But all these designes soon vanished and were buried in the Tombe of the
_Popes_ brain, where they were first conceived.  ’Tis true, that many
say, that the _Pope_ did this, only to satisfie the pressing instances of
his Nephewes: but because he affected more the quiet of the Church, then
the advancement of his kindred, he persisted not in his enterprise, but
just as long as was necessary to make his Kindred believe he had once
well resolved it; and thus the _Ursins_, who aspired to so much Grandeur,
remained disappointed, and the _Pope_ was pleased in the demonstration he
had given them of His kindness.

The _Popes_ were not yet perfect in the art of raising their kindred; the
carnal love of their Relations did but begin a combat with the spiritual
zeal for the Church, and as yet the last was too hard for the first, and
in all occasions did carry it before their kindness for their Relations.

From _Nicolas_ to _Sixtus_ the Fourth, who was created in the year 1471,
the _Popes_ did by little and little humanise themselves, and lay aside
that rude severity to themselves, and to their kindred, who now began to
come very willingly to _Rome_, being sure to meet with kinder receptions
then heretofore had been shewed to precedent _Popes_ Relations; and when
once they were in _Rome_ and in sight of their Uncle, he to prevent them
from leading an idle life, would give them entrance into the Vatican, and
honour them with places of Honour and Profit.

Withall this things were carried so closely, that though the Church did
receive some detriment, yet the people of _Rome_, and the other Christian
Nations had no great occasion of scandal given them neither from the
Nephews, nor from the Popes.  The first of which were well pleased with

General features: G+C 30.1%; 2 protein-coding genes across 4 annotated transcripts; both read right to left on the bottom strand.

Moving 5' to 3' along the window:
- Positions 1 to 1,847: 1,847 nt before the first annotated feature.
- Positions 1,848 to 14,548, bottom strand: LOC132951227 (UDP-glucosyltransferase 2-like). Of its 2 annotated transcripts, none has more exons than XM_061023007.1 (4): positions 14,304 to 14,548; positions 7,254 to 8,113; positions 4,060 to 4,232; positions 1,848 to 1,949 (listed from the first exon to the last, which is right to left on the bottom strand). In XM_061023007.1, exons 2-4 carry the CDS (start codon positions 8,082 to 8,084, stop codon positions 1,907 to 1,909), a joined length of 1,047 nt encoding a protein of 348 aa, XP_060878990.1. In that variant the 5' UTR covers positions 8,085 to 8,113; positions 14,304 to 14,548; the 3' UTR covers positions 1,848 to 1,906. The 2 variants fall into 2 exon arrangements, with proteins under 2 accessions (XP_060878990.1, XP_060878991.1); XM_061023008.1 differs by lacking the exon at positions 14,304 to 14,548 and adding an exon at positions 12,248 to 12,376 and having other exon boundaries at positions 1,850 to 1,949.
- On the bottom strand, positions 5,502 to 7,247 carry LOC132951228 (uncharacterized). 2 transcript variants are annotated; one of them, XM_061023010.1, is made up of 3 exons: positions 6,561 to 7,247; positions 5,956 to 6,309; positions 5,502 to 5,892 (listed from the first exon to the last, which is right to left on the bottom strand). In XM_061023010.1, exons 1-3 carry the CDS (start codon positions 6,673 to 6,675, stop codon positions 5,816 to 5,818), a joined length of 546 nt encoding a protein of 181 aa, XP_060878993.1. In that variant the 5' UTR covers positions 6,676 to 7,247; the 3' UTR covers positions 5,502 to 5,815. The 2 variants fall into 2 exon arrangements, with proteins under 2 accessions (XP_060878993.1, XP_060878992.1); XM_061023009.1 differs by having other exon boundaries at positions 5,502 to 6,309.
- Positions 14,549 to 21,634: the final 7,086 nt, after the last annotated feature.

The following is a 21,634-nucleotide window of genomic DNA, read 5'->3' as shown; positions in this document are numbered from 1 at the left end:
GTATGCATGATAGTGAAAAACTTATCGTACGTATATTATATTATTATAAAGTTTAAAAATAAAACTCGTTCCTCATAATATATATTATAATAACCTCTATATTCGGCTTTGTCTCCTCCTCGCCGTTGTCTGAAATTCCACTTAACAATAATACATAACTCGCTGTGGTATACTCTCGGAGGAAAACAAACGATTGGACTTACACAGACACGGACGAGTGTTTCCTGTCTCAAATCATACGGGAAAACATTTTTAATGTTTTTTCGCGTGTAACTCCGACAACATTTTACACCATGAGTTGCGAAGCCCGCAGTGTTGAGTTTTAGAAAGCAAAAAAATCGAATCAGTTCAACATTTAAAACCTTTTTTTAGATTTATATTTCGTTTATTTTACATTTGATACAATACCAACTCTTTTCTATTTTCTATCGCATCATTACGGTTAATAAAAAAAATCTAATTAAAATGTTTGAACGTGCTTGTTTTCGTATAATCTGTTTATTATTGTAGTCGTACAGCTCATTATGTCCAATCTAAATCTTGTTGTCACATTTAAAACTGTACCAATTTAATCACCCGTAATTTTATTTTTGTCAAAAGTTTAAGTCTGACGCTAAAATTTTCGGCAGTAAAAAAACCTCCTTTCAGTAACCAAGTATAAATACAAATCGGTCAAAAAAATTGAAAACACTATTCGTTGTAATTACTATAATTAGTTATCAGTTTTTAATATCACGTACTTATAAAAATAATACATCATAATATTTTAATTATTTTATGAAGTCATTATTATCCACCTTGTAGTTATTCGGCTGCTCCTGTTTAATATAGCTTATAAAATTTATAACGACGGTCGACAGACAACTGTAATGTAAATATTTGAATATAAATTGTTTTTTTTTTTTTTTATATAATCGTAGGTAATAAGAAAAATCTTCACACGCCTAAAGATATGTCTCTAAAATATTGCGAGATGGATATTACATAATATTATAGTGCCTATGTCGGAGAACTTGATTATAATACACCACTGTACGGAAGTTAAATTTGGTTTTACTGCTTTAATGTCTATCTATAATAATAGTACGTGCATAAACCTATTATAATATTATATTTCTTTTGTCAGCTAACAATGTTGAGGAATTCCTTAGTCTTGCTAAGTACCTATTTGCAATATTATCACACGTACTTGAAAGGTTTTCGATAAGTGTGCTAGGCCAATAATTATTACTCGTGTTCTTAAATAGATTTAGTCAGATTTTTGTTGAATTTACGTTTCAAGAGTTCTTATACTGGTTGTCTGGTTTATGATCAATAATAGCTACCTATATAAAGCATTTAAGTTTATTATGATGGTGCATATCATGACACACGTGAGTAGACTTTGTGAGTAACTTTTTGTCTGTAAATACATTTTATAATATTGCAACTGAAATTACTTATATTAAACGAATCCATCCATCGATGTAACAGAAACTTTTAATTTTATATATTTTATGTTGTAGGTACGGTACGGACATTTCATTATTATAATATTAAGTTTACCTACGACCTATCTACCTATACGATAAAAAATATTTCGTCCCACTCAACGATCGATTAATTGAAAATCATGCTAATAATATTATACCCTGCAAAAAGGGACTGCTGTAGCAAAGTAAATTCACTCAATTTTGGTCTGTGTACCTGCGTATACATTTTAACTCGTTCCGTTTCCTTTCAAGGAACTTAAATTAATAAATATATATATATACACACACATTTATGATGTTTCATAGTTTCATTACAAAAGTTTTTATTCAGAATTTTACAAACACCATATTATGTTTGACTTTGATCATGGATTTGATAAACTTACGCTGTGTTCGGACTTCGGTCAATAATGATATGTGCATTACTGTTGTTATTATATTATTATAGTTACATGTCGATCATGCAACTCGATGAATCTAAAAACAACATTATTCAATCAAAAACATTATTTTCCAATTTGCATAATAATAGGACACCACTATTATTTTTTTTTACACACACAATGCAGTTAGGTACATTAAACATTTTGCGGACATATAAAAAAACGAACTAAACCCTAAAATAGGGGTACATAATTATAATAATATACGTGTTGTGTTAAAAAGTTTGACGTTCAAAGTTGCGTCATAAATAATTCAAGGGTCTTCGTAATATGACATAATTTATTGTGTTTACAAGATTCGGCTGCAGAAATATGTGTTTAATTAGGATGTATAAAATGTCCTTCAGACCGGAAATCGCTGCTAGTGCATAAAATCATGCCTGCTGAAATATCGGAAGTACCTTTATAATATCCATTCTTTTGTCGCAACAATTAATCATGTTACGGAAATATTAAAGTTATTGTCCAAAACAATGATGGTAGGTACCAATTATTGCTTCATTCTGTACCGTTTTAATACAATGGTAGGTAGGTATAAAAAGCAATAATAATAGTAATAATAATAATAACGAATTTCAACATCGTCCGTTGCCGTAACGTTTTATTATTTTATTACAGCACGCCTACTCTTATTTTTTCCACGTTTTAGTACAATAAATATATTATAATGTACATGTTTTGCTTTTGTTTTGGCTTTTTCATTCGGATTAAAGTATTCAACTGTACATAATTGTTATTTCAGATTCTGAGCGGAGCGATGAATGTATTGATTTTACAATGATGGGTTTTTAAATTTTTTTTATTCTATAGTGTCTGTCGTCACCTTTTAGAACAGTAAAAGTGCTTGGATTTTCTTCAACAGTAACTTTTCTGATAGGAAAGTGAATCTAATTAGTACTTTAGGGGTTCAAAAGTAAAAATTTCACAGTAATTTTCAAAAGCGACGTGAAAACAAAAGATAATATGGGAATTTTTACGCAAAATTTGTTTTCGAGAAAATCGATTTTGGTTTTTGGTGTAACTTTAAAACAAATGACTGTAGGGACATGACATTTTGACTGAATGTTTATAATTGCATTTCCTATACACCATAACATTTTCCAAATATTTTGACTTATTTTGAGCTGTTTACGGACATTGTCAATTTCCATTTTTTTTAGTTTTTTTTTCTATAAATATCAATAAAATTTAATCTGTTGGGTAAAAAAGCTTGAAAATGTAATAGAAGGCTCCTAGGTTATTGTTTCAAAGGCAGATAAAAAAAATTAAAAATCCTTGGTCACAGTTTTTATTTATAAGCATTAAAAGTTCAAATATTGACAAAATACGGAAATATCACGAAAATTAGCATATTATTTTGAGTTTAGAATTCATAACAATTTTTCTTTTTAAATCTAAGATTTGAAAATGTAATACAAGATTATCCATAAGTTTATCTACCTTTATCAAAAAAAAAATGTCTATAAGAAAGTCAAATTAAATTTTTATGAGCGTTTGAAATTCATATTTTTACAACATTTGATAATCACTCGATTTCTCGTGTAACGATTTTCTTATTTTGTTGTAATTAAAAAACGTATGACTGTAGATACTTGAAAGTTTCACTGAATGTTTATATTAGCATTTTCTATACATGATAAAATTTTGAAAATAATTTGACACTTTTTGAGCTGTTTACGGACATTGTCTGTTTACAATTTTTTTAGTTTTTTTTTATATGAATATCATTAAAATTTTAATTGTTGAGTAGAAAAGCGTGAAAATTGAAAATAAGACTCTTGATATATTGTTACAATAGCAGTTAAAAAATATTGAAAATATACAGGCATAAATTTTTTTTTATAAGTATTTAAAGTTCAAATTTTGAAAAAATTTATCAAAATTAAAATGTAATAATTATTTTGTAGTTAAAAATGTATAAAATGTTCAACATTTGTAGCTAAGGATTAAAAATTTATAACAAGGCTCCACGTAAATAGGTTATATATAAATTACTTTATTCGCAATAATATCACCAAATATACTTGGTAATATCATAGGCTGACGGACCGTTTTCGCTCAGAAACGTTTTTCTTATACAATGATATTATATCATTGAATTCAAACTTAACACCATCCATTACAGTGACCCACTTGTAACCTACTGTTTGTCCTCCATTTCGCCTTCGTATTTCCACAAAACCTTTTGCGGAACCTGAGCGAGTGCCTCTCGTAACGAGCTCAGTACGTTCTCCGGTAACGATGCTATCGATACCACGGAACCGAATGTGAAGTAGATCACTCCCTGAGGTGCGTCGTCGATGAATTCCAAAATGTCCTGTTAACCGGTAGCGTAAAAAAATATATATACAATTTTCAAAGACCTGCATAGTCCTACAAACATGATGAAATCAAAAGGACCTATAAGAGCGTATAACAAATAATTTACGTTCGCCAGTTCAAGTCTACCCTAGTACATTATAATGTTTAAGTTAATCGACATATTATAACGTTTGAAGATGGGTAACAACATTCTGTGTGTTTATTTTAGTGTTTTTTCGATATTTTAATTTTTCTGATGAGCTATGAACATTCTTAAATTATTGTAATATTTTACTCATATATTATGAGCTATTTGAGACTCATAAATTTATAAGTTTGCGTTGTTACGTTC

any thing that was given them; and the last, that is, the _Popes_, were
so provident as to be liberal only of what was superfluous, and not of
that which the Church and _Rome_ could not spare.

But in the time of _Sixtus_, Ambition and Covetousness introduced
themselves so openly, with the utter destruction of the modesty and
decorum of the Church, together with the subversion of Christian Piety,
occasioned all by his filling the _Vatican_ with such a company of
Nephewes, that from that time forward we must reckon the birth and growth
of the _Nipotismo_; in the History of which, before we engage any
further, it will not be amiss to give a Character of the Court of _Rome_,
which now at present is maintained by, and depends entirely upon the

One of the greatest extravagancies that I meet withall in the World, is
the error of those who are perpetually exclaiming against Courts; and
generally ’tis observed, that few of those that are of this Humour, have
been Courtiers, or if they have, yet have they not made any considerable
stay in them.  But for Gods sake, what kind of thing was the World,
before there were any Courts? nothing but the refuge of baseness, the
quintessence of ignorance, an apparent blindness, and in a word, a
barbarous throne of Vices, and all sorts of ill actions.

Many complain of the Court, but few of themselves, for not having been
able to maintain the ground, and keep the place they had once in it; as
if the Court were bound to descend to a compliance with every particular
mans humour, and not particular men rather frame themselves to a
condescendency for the Court.

Who is it that frames and constitutes a Court? ’tis the Prince, without
whom there is no such thing.  But who brings Vices to the Court?  The
Courtiers; and yet though the Courtiers be bad, and the Prince good, all
the fault is laid upon the Prince.

Princes seldome fayle to recompense those services which they receive
from their Courtiers, and without this quality they would not long be
Princes.  ’Tis true, that some are more reserv’d, others more liberal in
their rewards; but still the defect is not in the Prince, but in the
courtier, whose ambition is not to be ruled by his Princes judgment, and
against whom he exclaimes for not contenting him.

To the ambition or desire of honour is alwayes added an avidity or desire
of riches in Courtiers: these two monsters being the natural production
of Courts.

The Court is to the World, as a furnace to Gold, to purifie, and refine
mens wits.  Whensoever any bodies ingenuity is under a cloud, and not
known, let him come to Court, for there without doubt he will be prest to
an exact trial of his skill; and let him use it all in hiding himself,
and drawing as it were a vayle over his designs, yet he shall find the
Court to be the true Touch-stone of mens actions, and he shall be known,
for what he is really, and not for what he would seem to be.

This general discourse is only, that we may descend with more light and
instruction to particulars.  All other Courts, are streams, and rivers;